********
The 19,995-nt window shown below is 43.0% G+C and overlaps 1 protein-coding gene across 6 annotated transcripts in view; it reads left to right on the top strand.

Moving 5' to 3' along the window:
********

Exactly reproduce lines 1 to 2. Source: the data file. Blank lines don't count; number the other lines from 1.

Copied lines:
The 19,995-nt window shown below is 43.0% G+C and overlaps 1 protein-coding gene across 6 annotated transcripts in view; it reads left to right on the top strand.

Moving 5' to 3' along the window: